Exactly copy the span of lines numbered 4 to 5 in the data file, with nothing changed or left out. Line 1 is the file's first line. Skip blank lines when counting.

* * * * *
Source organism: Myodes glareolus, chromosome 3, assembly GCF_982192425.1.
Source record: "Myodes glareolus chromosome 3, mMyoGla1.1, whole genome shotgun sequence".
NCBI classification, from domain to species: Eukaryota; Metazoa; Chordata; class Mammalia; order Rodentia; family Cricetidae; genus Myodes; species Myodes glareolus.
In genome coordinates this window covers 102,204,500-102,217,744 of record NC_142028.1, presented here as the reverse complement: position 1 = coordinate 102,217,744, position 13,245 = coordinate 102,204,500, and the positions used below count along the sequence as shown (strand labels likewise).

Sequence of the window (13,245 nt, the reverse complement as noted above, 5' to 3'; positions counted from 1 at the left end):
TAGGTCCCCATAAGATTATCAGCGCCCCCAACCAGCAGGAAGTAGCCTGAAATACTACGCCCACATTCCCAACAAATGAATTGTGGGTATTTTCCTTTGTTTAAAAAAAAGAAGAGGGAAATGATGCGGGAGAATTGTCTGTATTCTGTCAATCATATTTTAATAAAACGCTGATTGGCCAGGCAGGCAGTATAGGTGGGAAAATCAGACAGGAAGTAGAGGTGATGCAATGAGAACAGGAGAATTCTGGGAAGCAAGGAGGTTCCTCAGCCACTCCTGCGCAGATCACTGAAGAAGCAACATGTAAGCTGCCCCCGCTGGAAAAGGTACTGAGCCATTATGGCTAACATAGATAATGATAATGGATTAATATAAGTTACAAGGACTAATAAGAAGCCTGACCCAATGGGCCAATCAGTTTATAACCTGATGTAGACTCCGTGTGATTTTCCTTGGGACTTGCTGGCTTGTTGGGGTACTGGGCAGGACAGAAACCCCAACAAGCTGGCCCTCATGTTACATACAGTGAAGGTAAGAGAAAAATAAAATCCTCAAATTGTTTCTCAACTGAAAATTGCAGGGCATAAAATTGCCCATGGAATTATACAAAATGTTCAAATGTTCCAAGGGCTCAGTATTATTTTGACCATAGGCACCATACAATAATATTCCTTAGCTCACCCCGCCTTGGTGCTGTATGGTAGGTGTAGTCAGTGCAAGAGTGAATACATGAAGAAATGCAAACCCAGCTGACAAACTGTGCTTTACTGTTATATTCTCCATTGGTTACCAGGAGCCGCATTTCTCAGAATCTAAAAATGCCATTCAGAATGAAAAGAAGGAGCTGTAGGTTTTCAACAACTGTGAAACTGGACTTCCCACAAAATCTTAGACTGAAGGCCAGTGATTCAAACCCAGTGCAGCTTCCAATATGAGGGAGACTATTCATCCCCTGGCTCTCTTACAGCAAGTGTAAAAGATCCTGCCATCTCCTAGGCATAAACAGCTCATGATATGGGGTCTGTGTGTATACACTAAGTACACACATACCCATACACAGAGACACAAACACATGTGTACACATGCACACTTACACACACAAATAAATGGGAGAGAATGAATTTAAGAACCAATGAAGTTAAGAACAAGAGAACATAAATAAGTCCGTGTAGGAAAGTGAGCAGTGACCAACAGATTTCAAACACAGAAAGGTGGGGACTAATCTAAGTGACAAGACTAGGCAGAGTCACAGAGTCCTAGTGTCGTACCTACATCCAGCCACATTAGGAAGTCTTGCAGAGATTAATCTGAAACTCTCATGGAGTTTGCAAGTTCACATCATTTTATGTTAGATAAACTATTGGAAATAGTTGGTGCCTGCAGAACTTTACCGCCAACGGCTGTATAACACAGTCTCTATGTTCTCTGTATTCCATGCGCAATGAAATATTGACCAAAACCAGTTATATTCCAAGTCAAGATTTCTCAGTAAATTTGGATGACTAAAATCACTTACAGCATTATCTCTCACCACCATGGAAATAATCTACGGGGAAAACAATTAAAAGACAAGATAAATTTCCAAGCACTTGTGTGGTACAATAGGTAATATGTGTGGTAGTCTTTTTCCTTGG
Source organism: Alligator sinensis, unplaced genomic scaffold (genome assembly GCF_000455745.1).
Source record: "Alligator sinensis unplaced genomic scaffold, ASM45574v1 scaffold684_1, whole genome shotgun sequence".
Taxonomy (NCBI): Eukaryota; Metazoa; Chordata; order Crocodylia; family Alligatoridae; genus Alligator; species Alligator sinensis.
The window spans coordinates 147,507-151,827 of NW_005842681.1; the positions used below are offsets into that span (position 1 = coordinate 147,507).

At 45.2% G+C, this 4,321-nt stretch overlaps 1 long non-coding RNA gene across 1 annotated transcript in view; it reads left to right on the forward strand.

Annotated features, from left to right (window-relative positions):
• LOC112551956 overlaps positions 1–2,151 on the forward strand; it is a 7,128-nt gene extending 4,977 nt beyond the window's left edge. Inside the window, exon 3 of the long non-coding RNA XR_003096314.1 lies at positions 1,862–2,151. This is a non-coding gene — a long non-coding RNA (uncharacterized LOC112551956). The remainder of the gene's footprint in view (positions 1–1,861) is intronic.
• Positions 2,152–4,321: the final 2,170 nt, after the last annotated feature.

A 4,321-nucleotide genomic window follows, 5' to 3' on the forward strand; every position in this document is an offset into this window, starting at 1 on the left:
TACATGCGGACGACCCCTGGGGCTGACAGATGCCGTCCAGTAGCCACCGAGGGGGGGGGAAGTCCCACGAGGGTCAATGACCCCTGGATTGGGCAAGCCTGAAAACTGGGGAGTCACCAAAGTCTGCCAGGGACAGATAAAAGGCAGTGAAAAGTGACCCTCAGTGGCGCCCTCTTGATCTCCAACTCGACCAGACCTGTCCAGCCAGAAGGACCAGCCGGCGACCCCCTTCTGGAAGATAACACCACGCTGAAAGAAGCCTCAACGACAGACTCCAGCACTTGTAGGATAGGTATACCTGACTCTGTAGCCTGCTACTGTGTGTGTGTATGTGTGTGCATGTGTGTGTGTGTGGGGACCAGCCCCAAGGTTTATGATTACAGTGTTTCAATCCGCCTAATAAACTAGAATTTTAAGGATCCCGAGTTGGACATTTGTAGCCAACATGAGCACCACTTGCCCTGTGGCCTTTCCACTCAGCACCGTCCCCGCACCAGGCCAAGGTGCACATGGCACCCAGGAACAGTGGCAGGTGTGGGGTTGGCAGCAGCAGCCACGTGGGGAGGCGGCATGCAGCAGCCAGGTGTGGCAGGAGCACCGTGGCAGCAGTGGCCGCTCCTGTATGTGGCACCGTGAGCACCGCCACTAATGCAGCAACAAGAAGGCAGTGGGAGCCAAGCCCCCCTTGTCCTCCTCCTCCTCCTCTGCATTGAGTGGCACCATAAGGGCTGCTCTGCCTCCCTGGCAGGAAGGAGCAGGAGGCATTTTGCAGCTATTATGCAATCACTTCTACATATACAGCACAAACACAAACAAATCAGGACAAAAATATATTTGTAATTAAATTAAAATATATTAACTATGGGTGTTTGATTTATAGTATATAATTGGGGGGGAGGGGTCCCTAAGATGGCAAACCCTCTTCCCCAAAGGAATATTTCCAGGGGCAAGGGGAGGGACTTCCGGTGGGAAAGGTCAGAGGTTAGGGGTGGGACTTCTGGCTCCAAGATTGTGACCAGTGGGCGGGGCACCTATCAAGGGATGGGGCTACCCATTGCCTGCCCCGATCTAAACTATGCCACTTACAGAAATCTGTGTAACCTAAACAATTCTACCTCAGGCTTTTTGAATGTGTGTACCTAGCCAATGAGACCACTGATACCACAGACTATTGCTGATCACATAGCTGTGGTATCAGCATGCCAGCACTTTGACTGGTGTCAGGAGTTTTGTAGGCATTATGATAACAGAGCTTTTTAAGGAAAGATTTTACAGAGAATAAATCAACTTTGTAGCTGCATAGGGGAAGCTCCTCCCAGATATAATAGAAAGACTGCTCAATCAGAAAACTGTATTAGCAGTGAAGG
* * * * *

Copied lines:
In genome coordinates this window covers 102,204,500-102,217,744 of record NC_142028.1, presented here as the reverse complement: position 1 = coordinate 102,217,744, position 13,245 = coordinate 102,204,500, and the positions used below count along the sequence as shown (strand labels likewise).

Sequence of the window (13,245 nt, the reverse complement as noted above, 5' to 3'; positions counted from 1 at the left end):